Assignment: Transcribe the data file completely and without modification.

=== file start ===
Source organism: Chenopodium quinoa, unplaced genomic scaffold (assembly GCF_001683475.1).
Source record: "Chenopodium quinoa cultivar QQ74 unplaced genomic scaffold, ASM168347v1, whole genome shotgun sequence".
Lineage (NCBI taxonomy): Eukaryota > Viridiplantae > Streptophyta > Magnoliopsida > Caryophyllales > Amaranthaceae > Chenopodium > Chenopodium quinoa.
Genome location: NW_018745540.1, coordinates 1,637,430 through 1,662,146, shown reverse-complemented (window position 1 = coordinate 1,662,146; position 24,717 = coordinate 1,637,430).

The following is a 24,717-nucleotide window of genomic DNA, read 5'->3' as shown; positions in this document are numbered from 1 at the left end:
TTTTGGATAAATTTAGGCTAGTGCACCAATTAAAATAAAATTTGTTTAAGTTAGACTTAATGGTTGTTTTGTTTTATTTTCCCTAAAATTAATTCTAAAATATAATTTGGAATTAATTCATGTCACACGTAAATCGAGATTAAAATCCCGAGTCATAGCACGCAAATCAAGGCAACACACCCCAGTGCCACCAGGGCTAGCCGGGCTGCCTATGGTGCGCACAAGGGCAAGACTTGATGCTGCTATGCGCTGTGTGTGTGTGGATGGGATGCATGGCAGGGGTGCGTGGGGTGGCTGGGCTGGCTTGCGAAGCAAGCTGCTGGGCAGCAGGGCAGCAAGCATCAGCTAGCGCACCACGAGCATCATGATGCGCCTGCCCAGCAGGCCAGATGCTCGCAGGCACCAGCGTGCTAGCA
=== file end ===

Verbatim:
Source organism: Chenopodium quinoa, unplaced genomic scaffold (assembly GCF_001683475.1).
Source record: "Chenopodium quinoa cultivar QQ74 unplaced genomic scaffold, ASM168347v1, whole genome shotgun sequence".
Lineage (NCBI taxonomy): Eukaryota > Viridiplantae > Streptophyta > Magnoliopsida > Caryophyllales > Amaranthaceae > Chenopodium > Chenopodium quinoa.
Genome location: NW_018745540.1, coordinates 1,637,430 through 1,662,146, shown reverse-complemented (window position 1 = coordinate 1,662,146; position 24,717 = coordinate 1,637,430).

The following is a 24,717-nucleotide window of genomic DNA, read 5'->3' as shown; positions in this document are numbered from 1 at the left end:
TTTTGGATAAATTTAGGCTAGTGCACCAATTAAAATAAAATTTGTTTAAGTTAGACTTAATGGTTGTTTTGTTTTATTTTCCCTAAAATTAATTCTAAAATATAATTTGGAATTAATTCATGTCACACGTAAATCGAGATTAAAATCCCGAGTCATAGCACGCAAATCAAGGCAACACACCCCAGTGCCACCAGGGCTAGCCGGGCTGCCTATGGTGCGCACAAGGGCAAGACTTGATGCTGCTATGCGCTGTGTGTGTGTGGATGGGATGCATGGCAGGGGTGCGTGGGGTGGCTGGGCTGGCTTGCGAAGCAAGCTGCTGGGCAGCAGGGCAGCAAGCATCAGCTAGCGCACCACGAGCATCATGATGCGCCTGCCCAGCAGGCCAGATGCTCGCAGGCACCAGCGTGCTAGCA